Category: Objective Test
Type: Individual


60-minute test administered during the NLC.

Objective Test Competencies: Basic Journalism Principles; Economics and Business of Journalism; Grammar & Format; Law and Ethics; History of Journalism

Skills: This event recognizes FBLA members who demonstrate knowledge of the basic principles of journalism.


Objective Test

Objective Test Guidelines

  • No materials may be brought to the testing site.
  • Electronic devices must be turned off and out of sight.
  • No calculators may be brought into the testing site; calculators will be provided.
  • Bring a writing instrument.

The general event guidelines below are applicable to all national competitive events. Please review and follow these guidelines when competing at the national level. When competing at the state level, check the state guidelines since they may differ.


  • Dues: Competitors must have paid FBLA national and state dues by 11:59 p.m. Eastern Time on April 1 of the current school year.
  • NLC Registration: Participants must be registered for the NLC and pay the national conference registration fee in order to participate in competitive events.
  • Deadlines: The state chair, or designee, must register each state competitor on the official online entry forms by 11:59 p.m. Eastern Time on the second Friday in May.
  • Each state may submit four (4) entries in all events except LifeSmarts, Virtual Business Finance Challenge, and Virtual Business Management Challenge.
  • Each competitor can only compete in one (1) individual/ team event and one (1) chapter event.
  • Each competitor must compete in all parts of an event for award eligibility.
  • A team shall consist of two or three members. Exceptions are Parliamentary Procedure which must be a team of four or five members, and LifeSmarts which must be a team of two members.
  • All members of a team must consist of individuals from the same chapter.

Repeat Competitors

Competitors are not permitted to compete in an event more than once at the national level unless one of the following circumstances applies:

  • Modified Events: A competitor may compete in the same event when the event is modified. Note, if the only modification is a name change, competitors may not compete in the renamed event.
  • Team Events: One (1) competitor of the team may have competed in the same event at one (1) previous NLC; however, they may not compete more than twice in the event at the national level.
  • Chapter Events: Competitors may compete in a chapter event more than once (American Enterprise Project, Community Service Project, and Partnership with Business Project).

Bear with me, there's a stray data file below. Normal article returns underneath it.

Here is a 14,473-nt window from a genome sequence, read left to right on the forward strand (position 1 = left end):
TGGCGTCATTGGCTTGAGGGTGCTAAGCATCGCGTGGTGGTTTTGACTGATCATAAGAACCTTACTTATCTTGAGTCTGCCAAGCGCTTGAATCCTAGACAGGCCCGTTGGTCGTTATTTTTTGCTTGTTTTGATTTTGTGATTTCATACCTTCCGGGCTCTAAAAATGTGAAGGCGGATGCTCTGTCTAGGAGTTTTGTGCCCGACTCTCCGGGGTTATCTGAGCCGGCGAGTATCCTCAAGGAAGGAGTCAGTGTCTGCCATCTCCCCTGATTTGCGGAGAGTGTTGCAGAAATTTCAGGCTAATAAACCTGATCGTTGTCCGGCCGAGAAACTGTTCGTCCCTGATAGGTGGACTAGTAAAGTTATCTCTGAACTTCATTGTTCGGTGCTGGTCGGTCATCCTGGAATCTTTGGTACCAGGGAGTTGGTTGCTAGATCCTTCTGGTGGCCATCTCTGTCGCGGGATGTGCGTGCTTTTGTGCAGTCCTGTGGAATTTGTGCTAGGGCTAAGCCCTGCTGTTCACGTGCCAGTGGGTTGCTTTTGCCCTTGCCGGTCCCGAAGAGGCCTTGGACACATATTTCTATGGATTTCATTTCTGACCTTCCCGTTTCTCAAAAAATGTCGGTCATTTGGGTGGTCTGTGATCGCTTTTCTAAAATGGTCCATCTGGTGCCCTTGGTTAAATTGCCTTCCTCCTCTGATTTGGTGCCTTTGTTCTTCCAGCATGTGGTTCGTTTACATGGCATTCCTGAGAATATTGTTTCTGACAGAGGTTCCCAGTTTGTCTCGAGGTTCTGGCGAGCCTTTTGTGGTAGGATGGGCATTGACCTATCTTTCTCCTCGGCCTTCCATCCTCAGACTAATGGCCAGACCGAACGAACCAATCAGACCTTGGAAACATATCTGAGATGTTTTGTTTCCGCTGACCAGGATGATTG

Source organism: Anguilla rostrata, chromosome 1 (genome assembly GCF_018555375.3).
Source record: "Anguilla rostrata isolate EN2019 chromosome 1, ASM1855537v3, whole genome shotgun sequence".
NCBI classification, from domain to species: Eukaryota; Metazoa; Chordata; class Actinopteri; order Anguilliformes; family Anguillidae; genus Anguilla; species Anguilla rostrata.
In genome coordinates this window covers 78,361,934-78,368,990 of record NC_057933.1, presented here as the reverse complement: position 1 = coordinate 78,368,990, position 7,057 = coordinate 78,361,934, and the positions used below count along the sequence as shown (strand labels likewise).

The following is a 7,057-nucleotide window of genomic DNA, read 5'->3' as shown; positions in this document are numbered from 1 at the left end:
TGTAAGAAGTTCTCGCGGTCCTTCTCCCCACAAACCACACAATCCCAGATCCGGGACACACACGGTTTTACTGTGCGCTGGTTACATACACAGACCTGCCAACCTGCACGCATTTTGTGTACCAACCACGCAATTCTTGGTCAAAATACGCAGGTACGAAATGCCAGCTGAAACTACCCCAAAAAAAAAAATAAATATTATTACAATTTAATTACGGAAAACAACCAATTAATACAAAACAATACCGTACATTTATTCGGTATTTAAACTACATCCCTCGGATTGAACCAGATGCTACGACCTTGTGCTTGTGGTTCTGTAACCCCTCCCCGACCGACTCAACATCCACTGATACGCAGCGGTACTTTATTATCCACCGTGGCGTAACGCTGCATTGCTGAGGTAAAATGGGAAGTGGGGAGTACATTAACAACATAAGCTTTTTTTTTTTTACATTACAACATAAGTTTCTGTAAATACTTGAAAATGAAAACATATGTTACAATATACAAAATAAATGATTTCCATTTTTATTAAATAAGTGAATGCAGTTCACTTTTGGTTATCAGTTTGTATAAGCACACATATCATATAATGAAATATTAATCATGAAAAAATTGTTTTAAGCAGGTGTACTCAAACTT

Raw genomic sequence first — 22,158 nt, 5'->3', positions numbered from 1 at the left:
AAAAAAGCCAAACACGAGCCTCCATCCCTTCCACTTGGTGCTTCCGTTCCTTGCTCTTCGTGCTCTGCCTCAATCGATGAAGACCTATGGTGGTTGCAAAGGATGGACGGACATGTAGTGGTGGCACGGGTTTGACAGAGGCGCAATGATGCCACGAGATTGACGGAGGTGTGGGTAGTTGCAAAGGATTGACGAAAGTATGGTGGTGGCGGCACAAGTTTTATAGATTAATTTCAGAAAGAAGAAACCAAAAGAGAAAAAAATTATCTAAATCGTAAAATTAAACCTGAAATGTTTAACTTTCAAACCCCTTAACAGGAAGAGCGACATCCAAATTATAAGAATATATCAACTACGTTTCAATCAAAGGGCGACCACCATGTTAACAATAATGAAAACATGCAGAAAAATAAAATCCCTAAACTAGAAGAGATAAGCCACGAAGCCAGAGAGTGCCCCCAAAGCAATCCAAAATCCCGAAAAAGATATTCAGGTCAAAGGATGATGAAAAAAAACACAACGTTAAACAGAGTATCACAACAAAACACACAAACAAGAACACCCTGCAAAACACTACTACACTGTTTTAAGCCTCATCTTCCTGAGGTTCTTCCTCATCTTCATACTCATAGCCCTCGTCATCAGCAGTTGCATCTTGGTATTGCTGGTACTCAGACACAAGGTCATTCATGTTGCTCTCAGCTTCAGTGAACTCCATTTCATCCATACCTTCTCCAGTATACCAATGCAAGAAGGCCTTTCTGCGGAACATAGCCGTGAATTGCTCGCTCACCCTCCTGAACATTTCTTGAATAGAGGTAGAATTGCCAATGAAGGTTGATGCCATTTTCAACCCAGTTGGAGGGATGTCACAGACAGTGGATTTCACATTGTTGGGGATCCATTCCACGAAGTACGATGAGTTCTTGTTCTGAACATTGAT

• Individual Entry: A competitor who competed as an individual entry in a team event at the national level may compete in the same event a second time as part of a team, but not a second time as an individual.
  • Parliamentary Procedure: Two (2) competitors of the team may have competed in this event at a previous NLC; however, they may not compete more than twice at the national level.
  • Pilot Event: Competition in a pilot event does not disqualify a competitor from competing in the same event if it becomes an official competitive event. The participant may compete in another event as well as a pilot event.

Breaking Ties

  • Objective Tests: Ties are broken by comparing the correct number of answers to the last 10 questions on the exam. If a tie remains, the competitor who completed the test in a shorter amount of time will place higher. If this does not break the tie, answers to the last 20 questions will be reviewed and determine the winner.
  • Objective and Production Tests: The production test scores will be used to break a tie.
  • Objective Tests and Performances: The objective test score will be used to break a tie based on the tie-breaking criteria of objective tests.
  • Reports/Projects and Performances: The report/project scores will be used to break a tie.
  • Performances: Judges must break ties and all judges’ decisions are final.

National Deadlines

  • State chair/adviser must register all competitors for NLC competitive events online by 11:59 p.m. Eastern Time on the second Friday in May.
  • All prejudged components (report PDFs, resume/letter of application PDFs, and project URLs) must be received by 11:59 p.m. Eastern Time on the second Friday in May.
  • All URLs and PDFs for prejudged projects and reports will be submitted by the state adviser via the competitive events registration form.